Re-taking Ground for the Gospel
by Marilyn Stewart
The second in a three-part interview with Paul Copan, professor of philosophy and ethics, and the Pledger Family Chair at Palm Beach Atlantic University, and author of numerous books on the Christian faith.
On a flight home several years ago I sat with my nose in Paul Copan’s book True for You, But Not for Me: Deflating the Slogans that Leave Christians Speechless. Near the end of the flight, the young man next to me asked me what I was reading. By the look on his face I could tell he was dying to know.
Though I don’t remember now exactly what I said, it was something like, “It’s a book about questions people ask today about faith and belief in God.” I didn’t mean to play cat and mouse, but once a schoolteacher, always a schoolteacher, and the schoolteacher in me wanted to find out just how interested he really was.
He then asked, “Well, is it good?”
I looked at him and said, “I live in New Orleans and have three children.” I didn’t make it through my next sentence before he started nodding his head. I said, “I want to be able to answer their questions about why it makes sense to be a Christian.” He was hooked when I said, “This is a great book for parents.”
Paul Copan is a scholar whose books are resources that we can put in the hands of seasoned believers, unbelievers, or believers struggling to be sure, like the young father on my flight.
After you read one of Paul’s books and become a fan, try some others: When God Goes to Starbucks, Is God a Moral Monster? or How Do You Know You’re Not Wrong? are great popular books. Visit his website to see more: www.paulcopan.com. — Marilyn Stewart
Q: Christianity has been marginalized in every sector of the public square. Christians are often shouted down and our values and beliefs are ridiculed. In what area(s) do you see us regaining ground first?
A: As we look at the progress Christian philosophy has made since the late 1970’s and early 80’s, the faith of many Christians has been strengthened, and outsiders to the faith have been attracted to it. We have witnessed how belief in God is being taken with greater seriousness in the academy, and there is a growing number of theists in the guild of philosophy—most of them being Christians.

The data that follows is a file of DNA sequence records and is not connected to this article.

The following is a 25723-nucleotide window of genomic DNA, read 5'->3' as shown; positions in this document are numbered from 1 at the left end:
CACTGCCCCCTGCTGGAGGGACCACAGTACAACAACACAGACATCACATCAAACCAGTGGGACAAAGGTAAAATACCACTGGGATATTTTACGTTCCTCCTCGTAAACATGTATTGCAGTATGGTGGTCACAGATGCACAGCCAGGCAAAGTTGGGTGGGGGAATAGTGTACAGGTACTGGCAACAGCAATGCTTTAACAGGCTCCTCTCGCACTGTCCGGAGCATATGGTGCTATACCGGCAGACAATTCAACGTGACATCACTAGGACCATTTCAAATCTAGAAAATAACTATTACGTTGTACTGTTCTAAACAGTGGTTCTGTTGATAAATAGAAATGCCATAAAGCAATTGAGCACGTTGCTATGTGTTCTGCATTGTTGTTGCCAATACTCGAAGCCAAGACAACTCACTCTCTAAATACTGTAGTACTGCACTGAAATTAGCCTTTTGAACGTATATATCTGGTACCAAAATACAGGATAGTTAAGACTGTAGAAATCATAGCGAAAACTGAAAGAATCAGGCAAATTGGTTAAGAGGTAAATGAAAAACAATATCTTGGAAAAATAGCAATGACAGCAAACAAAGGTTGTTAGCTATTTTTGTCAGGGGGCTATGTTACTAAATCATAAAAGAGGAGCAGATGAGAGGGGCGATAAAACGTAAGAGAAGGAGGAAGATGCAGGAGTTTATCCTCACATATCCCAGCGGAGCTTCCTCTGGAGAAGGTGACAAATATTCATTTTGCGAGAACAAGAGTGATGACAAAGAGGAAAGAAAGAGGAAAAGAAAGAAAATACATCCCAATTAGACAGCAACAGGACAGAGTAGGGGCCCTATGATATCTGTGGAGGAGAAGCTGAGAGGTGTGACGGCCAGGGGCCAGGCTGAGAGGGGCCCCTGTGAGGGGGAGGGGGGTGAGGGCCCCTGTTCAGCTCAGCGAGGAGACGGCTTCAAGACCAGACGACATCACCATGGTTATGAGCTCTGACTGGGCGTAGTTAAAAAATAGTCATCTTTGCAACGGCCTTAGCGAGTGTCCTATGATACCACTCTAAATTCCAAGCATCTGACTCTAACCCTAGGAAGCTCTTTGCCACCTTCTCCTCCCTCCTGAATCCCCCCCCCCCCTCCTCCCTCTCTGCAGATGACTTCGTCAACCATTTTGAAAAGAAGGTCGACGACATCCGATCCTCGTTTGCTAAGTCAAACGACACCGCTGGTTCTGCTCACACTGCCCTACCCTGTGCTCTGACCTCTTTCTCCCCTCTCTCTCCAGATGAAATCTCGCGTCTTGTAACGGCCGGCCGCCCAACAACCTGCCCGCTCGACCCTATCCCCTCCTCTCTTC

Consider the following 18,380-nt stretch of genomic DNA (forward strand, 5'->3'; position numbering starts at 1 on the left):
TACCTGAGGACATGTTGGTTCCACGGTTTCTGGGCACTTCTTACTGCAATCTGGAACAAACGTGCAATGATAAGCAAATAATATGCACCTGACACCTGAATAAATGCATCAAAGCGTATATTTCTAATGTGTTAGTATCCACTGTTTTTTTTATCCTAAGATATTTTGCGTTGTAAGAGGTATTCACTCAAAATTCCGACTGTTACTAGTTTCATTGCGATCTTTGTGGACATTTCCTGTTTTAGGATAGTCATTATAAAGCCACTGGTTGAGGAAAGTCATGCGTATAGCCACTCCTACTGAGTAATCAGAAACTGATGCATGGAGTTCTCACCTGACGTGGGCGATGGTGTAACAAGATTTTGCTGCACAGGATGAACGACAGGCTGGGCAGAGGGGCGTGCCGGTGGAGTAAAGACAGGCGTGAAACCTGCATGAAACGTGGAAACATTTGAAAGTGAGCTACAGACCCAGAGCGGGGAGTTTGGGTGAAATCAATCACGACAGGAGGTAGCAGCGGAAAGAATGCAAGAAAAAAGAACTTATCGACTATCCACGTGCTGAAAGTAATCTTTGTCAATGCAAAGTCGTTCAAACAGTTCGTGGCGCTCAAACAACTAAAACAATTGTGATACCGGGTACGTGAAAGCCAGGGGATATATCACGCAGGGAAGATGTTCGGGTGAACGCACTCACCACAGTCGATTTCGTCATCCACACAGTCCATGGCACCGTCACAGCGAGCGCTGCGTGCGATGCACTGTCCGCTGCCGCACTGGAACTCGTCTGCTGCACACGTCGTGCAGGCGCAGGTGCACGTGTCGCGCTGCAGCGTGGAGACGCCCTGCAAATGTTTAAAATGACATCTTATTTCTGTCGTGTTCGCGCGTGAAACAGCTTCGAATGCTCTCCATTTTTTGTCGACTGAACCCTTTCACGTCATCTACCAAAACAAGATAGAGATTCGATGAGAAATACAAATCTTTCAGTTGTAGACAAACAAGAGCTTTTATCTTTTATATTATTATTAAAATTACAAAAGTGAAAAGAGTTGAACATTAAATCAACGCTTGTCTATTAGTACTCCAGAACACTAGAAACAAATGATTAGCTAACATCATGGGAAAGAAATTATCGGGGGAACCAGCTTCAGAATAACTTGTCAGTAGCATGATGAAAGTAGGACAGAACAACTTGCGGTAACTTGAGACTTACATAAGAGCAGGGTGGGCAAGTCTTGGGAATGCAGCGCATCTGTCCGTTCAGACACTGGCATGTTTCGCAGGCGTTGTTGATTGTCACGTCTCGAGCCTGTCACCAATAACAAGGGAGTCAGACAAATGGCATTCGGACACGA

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We are witnessing progress in the publication of books and journal articles in the philosophy of religion that are sympathetic to Christian theism. Indeed, a wide range of mainstream academic and university presses are producing these books. Christian thinkers have made great inroads in presenting the reasonableness of belief in God and the credibility of the Christian faith as a robust, intellectually credible worldview. Given the tone of hostility toward belief in God in most of Western philosophy in the 50’s and 60’s, this is quite remarkable. Some important ground is being regained here.
The God-science discussion is an ongoing, fascinating and often fruitful one, although some in the science community assume that any kind of “design” is “unscientific”—as though the insistence that there is no design were a neutral scientific statement! No, it is quite philosophical. Interestingly, modern science was begun by thinkers committed to the Bible and thus a rational (yes, designed) universe that was capable of being studied. These thinkers’ belief in the miraculous did not diminish their capacity of doing exceptional and creative scientific work. While discussions about science and design, it seems, continue to be polarized and polarizing, astrophysicists continue to discover more breathtaking, delicately-balanced conditions for the possibility of life. In addition, the evidence for the Big Bang—and thus the beginning of the universe a finite time ago—continues to mount and thus reinforce the biblical revelation, “In the beginning God created the heavens and the earth.” Such evidences offer a remarkable defense of design and the power of God. It is difficult to explain these things unless God is brought into the picture.
We are seeing the same sort of thing when it comes to the existence of consciousness. Atheistic philosophers of mind and neuroscientists are puzzled as to how the consciousness could have emerged from unconscious matter…